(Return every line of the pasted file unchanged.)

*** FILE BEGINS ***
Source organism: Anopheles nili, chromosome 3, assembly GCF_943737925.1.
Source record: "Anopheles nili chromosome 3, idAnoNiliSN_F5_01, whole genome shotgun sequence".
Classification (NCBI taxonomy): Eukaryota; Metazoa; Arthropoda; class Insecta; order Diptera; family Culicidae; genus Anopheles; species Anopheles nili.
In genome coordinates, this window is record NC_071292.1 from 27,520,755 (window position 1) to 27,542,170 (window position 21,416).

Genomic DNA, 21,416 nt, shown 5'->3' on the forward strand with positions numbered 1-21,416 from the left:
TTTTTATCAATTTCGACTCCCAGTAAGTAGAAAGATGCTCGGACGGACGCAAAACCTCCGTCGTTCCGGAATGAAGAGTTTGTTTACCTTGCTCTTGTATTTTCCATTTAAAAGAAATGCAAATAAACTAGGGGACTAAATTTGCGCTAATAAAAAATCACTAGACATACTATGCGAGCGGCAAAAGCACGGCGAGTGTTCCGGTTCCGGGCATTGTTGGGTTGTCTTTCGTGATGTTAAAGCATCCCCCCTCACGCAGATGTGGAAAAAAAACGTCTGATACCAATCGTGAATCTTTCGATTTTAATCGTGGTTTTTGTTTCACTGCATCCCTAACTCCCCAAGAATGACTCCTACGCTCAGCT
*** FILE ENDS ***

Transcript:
Source organism: Anopheles nili, chromosome 3, assembly GCF_943737925.1.
Source record: "Anopheles nili chromosome 3, idAnoNiliSN_F5_01, whole genome shotgun sequence".
Classification (NCBI taxonomy): Eukaryota; Metazoa; Arthropoda; class Insecta; order Diptera; family Culicidae; genus Anopheles; species Anopheles nili.
In genome coordinates, this window is record NC_071292.1 from 27,520,755 (window position 1) to 27,542,170 (window position 21,416).

Genomic DNA, 21,416 nt, shown 5'->3' on the forward strand with positions numbered 1-21,416 from the left:
TTTTTATCAATTTCGACTCCCAGTAAGTAGAAAGATGCTCGGACGGACGCAAAACCTCCGTCGTTCCGGAATGAAGAGTTTGTTTACCTTGCTCTTGTATTTTCCATTTAAAAGAAATGCAAATAAACTAGGGGACTAAATTTGCGCTAATAAAAAATCACTAGACATACTATGCGAGCGGCAAAAGCACGGCGAGTGTTCCGGTTCCGGGCATTGTTGGGTTGTCTTTCGTGATGTTAAAGCATCCCCCCTCACGCAGATGTGGAAAAAAAACGTCTGATACCAATCGTGAATCTTTCGATTTTAATCGTGGTTTTTGTTTCACTGCATCCCTAACTCCCCAAGAATGACTCCTACGCTCAGCT